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Whose Millennium Is It, Anyway?

by Tim O'Hearn

So we’re going into the year 2000 by our reckoning. Almost everyone is mistakenly equating the potential problems with computers (which are overrated) to the coming of the millennium, even though that won’t come for another year. They are further equating the coming of the millennium to prophecies supposedly about Jesus’ return. (Actually, the bimillennium of Jesus’ birth passed about four years ago and nobody noticed.) There are others who believe we need not worry for another thirty-three years, since any millennial prophecies should date from Jesus’ death and the start of the church. In a TV interview a few months ago, a rabbi and a priest were asked about the doomsayers of the millennium. The rabbi replied that since to him it was the year 5760, he had no real opinion on the matter. Considering that Jesus was born in 750 or 751 of the founding of Rome, we’re still about 245 years from the start of the Roman fourth millennium. So whose millennium is it anyway?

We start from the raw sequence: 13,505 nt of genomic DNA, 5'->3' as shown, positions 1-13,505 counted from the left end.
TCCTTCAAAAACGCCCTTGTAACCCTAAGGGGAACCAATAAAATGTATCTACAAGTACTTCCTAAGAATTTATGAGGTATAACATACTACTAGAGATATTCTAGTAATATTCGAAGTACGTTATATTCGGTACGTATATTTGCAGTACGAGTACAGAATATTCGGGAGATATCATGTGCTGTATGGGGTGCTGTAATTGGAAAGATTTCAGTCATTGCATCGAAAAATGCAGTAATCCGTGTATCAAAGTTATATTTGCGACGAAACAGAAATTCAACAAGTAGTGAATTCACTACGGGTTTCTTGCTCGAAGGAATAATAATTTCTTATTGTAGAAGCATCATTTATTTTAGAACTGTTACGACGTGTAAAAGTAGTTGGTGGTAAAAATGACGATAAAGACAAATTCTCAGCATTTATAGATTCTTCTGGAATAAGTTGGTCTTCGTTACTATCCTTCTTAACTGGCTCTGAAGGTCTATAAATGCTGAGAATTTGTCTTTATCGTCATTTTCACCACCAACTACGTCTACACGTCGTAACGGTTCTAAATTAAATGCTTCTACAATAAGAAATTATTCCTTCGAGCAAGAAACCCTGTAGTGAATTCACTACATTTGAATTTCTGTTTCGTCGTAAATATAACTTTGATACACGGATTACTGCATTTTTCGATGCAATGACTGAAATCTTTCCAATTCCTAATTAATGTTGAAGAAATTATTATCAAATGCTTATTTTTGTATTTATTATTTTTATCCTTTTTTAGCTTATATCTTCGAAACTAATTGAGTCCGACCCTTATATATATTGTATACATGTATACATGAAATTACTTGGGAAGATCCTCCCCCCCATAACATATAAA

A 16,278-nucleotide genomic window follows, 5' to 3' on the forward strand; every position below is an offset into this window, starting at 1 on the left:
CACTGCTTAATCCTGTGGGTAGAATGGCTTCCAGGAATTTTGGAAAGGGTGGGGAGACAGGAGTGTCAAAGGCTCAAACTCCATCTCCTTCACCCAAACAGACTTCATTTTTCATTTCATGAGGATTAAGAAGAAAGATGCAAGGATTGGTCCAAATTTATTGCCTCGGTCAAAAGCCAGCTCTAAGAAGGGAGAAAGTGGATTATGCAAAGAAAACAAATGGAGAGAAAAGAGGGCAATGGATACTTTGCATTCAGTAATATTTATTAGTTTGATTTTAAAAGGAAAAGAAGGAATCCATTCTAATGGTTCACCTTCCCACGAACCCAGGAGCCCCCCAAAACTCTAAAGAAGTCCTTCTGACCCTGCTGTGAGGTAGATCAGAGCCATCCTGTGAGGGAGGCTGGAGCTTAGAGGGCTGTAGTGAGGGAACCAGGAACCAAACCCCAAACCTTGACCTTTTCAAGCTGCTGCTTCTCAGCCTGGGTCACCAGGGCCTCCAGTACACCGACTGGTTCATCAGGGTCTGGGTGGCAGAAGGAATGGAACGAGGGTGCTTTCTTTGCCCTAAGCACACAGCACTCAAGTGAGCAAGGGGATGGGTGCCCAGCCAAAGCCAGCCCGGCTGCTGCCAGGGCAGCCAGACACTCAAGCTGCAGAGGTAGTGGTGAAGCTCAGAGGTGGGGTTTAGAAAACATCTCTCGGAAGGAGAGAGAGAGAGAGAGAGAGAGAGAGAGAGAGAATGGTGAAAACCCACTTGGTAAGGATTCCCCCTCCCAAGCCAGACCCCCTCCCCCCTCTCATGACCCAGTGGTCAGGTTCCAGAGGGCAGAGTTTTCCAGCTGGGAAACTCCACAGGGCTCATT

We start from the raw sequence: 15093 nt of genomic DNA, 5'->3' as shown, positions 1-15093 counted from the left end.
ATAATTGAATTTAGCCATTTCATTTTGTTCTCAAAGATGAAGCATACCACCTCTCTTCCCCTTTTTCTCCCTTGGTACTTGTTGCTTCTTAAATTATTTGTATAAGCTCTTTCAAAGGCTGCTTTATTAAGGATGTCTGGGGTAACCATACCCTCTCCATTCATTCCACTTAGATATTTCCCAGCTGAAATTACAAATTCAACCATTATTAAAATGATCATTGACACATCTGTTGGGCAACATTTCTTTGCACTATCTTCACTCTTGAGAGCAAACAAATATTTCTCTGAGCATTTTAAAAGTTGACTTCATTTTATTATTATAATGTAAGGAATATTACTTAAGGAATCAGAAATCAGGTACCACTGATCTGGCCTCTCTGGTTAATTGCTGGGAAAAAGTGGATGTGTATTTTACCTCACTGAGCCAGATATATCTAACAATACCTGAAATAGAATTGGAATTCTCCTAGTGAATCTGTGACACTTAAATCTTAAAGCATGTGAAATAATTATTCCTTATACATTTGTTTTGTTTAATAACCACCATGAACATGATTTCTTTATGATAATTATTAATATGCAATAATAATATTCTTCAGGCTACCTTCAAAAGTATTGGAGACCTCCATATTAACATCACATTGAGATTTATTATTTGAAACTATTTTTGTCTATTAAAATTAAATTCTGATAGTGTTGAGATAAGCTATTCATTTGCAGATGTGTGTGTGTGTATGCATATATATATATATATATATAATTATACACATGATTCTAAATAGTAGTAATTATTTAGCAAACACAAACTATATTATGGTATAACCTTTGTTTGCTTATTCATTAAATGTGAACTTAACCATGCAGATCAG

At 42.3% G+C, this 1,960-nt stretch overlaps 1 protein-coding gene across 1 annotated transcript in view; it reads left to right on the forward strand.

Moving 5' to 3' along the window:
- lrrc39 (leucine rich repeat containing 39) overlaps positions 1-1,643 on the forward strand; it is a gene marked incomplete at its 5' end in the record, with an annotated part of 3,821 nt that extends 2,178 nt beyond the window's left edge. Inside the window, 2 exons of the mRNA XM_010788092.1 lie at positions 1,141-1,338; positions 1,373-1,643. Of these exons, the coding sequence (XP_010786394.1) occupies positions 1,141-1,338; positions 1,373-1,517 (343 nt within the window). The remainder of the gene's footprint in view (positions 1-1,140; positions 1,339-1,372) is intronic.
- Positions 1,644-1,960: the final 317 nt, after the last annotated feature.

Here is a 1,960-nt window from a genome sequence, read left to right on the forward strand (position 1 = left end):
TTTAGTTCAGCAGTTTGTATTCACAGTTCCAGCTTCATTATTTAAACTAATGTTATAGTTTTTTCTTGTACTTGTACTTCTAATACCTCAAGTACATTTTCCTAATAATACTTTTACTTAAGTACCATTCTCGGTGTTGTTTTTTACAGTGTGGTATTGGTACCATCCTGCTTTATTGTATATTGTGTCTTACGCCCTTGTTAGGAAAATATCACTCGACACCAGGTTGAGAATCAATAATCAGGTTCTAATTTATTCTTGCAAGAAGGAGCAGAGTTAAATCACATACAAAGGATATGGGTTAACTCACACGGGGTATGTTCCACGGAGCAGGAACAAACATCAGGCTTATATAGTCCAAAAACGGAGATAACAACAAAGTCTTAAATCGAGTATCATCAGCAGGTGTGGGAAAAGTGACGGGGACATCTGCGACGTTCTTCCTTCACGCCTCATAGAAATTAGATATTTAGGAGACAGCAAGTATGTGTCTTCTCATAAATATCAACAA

Considering all this, it becomes obvious that every day is a millennium, or bimillennium or trimillenium of some past event. This being so, if a millennium has any dire significance, then we should live every day as if it was the end of the world. And guess what! That’s just what the scriptures say we should be doing.

"But exhort one another every day, as long as it is called 'today,' so that none of you may be hardened by the deceitfulness of sin. For we have become partners of Christ, if only we hold our first confidence firm to the end. As it is said, 'Today, if you hear his voice, do not harden your hearts as in the rebellion.'" (Heb 3:13-15)

James reminds us that the only millennium we see may be the one that ends today. "What is your life? For you are a mist that appears for a little while and then vanishes." (James 4:14) How many people who were worried about Y2K never got that far? "You yourselves know very well that the day of the Lord will come like a thief in the night." (1 Th 5:2)

As one preacher put it, "We need to worry less about Y2K (Year 2000) and more about J2C (Jesus’ second coming)." Is today the end of your millennium?